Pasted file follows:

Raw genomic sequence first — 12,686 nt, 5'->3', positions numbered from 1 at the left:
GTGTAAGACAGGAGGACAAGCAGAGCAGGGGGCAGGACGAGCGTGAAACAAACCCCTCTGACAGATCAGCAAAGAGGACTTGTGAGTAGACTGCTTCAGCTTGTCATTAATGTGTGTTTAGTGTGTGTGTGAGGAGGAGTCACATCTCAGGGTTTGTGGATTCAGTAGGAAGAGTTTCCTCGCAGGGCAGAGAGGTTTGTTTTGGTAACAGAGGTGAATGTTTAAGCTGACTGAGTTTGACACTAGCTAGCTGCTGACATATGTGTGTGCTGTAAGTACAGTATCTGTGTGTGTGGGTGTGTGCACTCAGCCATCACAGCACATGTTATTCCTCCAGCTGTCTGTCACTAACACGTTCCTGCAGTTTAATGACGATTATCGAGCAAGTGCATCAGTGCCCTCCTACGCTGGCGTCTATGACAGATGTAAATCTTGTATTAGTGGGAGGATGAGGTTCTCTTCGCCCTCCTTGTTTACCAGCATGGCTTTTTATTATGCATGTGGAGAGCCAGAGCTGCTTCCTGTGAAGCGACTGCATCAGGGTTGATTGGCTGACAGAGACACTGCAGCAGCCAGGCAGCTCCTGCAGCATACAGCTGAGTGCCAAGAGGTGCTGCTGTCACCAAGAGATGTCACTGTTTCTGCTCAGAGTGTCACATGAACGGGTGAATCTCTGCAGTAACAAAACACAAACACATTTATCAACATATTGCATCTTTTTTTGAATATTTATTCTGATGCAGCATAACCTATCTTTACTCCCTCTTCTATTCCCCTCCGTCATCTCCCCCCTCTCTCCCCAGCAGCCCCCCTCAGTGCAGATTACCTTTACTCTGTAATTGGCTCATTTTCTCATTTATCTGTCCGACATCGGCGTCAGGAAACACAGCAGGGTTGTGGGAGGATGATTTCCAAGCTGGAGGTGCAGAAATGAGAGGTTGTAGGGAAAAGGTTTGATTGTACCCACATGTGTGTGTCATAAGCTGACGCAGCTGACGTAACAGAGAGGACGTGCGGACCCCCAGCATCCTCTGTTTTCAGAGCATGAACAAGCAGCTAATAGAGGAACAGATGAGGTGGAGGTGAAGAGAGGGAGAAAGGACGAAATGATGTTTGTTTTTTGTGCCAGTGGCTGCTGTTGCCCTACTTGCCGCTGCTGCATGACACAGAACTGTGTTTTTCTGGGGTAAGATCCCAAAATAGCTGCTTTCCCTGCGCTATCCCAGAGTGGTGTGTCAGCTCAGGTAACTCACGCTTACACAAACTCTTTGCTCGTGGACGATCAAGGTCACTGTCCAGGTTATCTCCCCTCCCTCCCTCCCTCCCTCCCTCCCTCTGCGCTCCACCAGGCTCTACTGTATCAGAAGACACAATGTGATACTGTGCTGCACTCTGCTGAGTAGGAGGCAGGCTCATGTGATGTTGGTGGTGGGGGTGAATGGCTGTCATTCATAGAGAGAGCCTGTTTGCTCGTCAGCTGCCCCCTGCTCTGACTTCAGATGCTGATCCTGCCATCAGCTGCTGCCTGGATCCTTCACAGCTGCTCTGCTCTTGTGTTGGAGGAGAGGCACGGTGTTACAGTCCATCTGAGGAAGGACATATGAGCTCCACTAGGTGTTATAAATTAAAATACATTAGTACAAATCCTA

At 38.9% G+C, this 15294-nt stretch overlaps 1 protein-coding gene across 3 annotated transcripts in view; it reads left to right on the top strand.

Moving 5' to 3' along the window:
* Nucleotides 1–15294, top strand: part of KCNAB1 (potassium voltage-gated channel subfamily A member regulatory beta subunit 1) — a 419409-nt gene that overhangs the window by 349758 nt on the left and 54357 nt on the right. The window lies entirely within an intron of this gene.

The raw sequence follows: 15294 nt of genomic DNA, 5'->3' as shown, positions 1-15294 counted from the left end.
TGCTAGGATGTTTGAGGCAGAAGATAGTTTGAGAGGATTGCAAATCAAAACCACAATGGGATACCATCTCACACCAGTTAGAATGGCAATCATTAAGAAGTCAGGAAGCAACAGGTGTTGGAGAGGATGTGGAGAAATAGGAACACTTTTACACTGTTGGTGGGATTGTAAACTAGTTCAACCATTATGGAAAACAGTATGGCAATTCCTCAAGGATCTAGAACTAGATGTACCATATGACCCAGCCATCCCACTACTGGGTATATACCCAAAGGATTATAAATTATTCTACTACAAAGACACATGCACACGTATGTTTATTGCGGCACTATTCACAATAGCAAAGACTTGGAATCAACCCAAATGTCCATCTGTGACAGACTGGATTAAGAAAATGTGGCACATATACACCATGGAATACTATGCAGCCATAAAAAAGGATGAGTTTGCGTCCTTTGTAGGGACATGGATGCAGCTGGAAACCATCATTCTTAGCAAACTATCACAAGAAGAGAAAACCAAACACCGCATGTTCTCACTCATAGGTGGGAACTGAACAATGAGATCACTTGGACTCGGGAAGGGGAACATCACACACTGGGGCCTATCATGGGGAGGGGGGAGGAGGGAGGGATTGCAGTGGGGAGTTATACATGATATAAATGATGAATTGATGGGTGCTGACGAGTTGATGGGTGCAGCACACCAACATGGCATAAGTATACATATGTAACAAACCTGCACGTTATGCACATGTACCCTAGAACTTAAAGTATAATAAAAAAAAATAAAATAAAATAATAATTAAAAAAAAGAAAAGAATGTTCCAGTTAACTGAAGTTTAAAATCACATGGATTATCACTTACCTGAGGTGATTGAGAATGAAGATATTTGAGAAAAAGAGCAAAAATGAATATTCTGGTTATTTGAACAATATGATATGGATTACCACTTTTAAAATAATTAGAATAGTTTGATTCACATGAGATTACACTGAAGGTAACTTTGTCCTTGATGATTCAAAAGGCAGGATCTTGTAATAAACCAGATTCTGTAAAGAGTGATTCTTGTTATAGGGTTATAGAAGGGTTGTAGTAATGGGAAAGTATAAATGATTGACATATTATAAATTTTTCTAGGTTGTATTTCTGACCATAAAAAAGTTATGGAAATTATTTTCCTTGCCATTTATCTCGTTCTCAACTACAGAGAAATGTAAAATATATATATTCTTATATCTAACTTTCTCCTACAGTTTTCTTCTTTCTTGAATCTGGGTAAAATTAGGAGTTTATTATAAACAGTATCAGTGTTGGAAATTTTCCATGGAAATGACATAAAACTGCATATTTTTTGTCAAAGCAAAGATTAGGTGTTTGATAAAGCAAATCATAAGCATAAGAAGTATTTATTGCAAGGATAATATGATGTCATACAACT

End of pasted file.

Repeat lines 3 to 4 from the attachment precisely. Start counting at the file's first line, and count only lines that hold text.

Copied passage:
At 38.9% G+C, this 15294-nt stretch overlaps 1 protein-coding gene across 3 annotated transcripts in view; it reads left to right on the top strand.

Moving 5' to 3' along the window: